Carpet Care and MaintenanceS e c t i o n23. Removing Spots and SpillsFacilities should have policies for reporting spills to the custodial staff, and procedures and supplies forspot and stain removal. Custodians should look for unreported spills and spots while cleaning and takeaction when they are found. The quick removal of spots and spills will reduce the likelihood of stains becoming permanent or requiring harsher and more aggressive chemical treatments. All custodians shouldbe trained to use the spot and spill removal system at the facility.4. Interim CleaningInterim cleaning is a scheduled cleaning conducted at set frequencies to improve carpet appearance. Interim cleaning focuses on heavy traffic areas that become matted and can no longer be restored by normalvacuuming. Custodians should perform interim cleaning before soils are visible, appearance is diminishedand soiled traffic lanes appear. Carpet that becomes extremely soiled may be irreversibly damaged.5. Restorative CleaningRestorative cleaning is the scheduled deep cleaning of carpets to remove residues and trapped soils leftbehind after vacuuming and interim restorative cleaning procedures. Restorative cleaning requires a selfcontained extractor that combines a chemical solution, pressure, agitation, and solution recovery. Typically, custodians perform restorative cleaning activities at scheduled frequencies. If custodians maintain carpets properly, carpets should only need deep cleaning once a year for heavy to medium traffic areas andonce every two years for light traffic areas.Carpet Maintenance Green Cleaning Principles and Best Practices§Phase out or replace older vacuums with those listed on the OGS-Approved Green Cleaning Products listlocated on the New York State Green Cleaning Website.§Use extraction equipment that removes enough moisture to allow carpets to air dry completely within 24hours. This efficient removal of moisture is vital to protecting against mold growth in carpets.§Maintain vacuum cleaners and filters regularly. Follow manufacturers’ recommended maintenance frequency and operations to ensure optimal vacuum performance.§Use approved filters and bags for the vacuum and ensure they are properly installed. Always have a supply of replacement filters and bags in stock.§Use wet vacuums and/or spray-and-vacuum systems for wet soil removal.§Use OGS-approved carpet cleaners. A list of approved products can be found on the New York StateGreen Cleaning Program website.§Use the least amount of moisture and cleaning product needed for spot cleaning.Notes:2-3Carpet Care Training Manual Final.doc9/1/09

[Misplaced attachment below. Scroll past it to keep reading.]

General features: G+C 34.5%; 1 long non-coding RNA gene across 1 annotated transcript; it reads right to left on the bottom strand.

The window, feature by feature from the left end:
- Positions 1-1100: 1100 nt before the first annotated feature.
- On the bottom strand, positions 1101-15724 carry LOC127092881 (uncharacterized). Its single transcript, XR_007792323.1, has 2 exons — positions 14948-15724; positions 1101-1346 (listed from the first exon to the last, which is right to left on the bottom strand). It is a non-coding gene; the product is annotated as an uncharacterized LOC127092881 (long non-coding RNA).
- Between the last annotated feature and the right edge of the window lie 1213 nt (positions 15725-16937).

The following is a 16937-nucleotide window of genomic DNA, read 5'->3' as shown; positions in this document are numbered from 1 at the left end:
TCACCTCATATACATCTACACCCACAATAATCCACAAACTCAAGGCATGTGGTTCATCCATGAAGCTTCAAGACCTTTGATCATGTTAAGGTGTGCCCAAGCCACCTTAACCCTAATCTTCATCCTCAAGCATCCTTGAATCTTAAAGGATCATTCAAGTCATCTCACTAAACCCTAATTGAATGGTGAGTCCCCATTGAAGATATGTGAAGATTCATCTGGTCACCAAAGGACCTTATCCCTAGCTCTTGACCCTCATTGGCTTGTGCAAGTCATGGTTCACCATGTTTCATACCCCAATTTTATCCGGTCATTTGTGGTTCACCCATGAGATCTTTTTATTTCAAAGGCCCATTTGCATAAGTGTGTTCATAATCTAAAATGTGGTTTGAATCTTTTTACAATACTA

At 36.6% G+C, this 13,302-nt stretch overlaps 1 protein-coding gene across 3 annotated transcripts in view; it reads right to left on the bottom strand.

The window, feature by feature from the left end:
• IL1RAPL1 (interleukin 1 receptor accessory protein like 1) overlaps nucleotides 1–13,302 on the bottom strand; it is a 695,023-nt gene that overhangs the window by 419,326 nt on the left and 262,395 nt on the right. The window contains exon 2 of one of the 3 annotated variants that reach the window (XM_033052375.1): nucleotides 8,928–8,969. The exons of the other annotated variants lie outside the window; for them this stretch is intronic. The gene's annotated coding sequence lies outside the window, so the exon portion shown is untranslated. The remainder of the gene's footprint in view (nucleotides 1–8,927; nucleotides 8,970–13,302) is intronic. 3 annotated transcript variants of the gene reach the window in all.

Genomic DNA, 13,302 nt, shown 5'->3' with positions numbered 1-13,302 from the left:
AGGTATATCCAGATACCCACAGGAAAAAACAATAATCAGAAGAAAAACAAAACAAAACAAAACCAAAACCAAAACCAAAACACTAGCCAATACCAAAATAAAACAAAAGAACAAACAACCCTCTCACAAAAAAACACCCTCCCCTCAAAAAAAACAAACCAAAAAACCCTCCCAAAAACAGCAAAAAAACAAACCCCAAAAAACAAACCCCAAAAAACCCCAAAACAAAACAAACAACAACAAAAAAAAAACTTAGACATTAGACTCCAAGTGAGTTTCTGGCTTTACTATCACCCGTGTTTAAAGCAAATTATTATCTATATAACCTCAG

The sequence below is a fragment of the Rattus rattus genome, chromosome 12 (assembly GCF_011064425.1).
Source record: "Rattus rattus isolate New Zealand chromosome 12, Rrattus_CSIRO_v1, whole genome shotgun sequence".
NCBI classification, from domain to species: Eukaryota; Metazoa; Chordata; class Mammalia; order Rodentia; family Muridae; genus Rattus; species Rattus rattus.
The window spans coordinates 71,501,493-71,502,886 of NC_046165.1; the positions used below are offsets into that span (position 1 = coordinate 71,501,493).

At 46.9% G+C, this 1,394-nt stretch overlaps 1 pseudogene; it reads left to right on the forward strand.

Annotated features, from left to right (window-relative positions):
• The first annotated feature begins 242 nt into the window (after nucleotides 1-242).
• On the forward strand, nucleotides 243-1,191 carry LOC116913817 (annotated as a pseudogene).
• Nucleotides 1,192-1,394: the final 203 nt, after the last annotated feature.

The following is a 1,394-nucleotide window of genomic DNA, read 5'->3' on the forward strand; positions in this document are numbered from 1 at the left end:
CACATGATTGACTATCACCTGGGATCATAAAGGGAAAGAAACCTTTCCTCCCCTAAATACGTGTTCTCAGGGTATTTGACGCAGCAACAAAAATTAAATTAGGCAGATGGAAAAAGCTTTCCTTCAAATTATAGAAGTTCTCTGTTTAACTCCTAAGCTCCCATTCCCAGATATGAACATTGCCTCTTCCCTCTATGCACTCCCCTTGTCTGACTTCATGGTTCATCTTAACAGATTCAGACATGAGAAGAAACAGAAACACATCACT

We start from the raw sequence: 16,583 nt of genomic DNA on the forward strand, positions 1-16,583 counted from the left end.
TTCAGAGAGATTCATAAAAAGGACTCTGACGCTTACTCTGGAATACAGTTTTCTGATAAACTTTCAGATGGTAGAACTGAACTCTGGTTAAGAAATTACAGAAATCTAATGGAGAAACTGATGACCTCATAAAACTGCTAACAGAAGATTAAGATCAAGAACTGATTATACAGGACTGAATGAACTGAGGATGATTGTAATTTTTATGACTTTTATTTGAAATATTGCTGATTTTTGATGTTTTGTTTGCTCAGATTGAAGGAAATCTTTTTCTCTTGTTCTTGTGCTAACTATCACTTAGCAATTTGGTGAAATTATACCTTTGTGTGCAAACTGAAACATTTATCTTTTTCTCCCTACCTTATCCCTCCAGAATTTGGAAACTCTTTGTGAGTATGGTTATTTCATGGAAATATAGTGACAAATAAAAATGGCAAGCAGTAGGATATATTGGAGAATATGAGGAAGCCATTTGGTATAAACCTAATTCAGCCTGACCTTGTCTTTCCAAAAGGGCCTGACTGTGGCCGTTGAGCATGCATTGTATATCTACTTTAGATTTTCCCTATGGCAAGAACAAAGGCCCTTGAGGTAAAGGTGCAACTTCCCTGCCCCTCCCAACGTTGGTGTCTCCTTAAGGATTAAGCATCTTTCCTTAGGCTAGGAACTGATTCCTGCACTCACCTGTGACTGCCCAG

Carpet Care and Maintenance§S e c t i o n2Minimize the amount of cleaning product used by following the manufacturers’ recommended dilutions.Using the manufacturers’ recommended dilution ratio will eliminate product waste and reduce the amountof residual cleaner left on carpet fibers after cleaning.§Vacuum clean carpets and rugs regularly to reduce the use of carpet cleaning chemicals.§Always dry-vacuum before using carpet extraction cleaning methods.§Use cleaning methods recommended by the carpet’s manufacturer.§Create a facility-wide policy for timely reporting of spills to custodial staff.§Implement an entryway maintenance program that includes: removal of dirt/debris from the sidewalks andparking lots outside main entryways; redirecting pedestrian traffic away from areas with dirt and debris byroping off these locations; establishing and maintaining adequate walk-off matting at main entryways; andplanting low maintenance vegetation that doesn’t have berries, flowers or leaves.§Focus cleaning efforts on high-traffic areas (usually within 30 to 50 feet of an entryway).Worker Safety§§§§§§§§§Be aware of the chemicals that are used in your work place.Make sure all chemical storage containers are properly labeled.Read Material Safety Data Sheets (MSDS) and labels for every product.Know how to read and understand MSDSs.Never mix chemicals unless directed by the manufacturer.Do not use chemicals on surfaces for which they are not intended.Always wear the recommended Personal Protection Equipment (PPE) when using chemicals.Read and understand your facility’s written Hazard Communication Program.Use an automated chemical dispenser/dilution system whenever possible to reduce chemical exposureand provide accurate dilutions.§§§§§§§Undergo adequate training for equipment use, chemical handling, and cleaning procedures.Never operate equipment you have not been trained to use.Never unplug electrical equipment by the cord, use the plug. Check cords for cuts and missing prongs.Never use a dry vacuum for a wet vacuum application.Make sure the equipment fits and is properly adjusted to reduce fatigue and physical injuries.Place wet floor signs near the carpets being extracted.After performing carpet extraction activities, dry soles of shoes before stepping on to hard flooring to prevent slipping.Typical Carpet Cleaning ComplaintsTypical complaints received after carpet maintenance include:§Debris still on floor;Notes:2-4Carpet Care Training Manual Final.doc9/1/09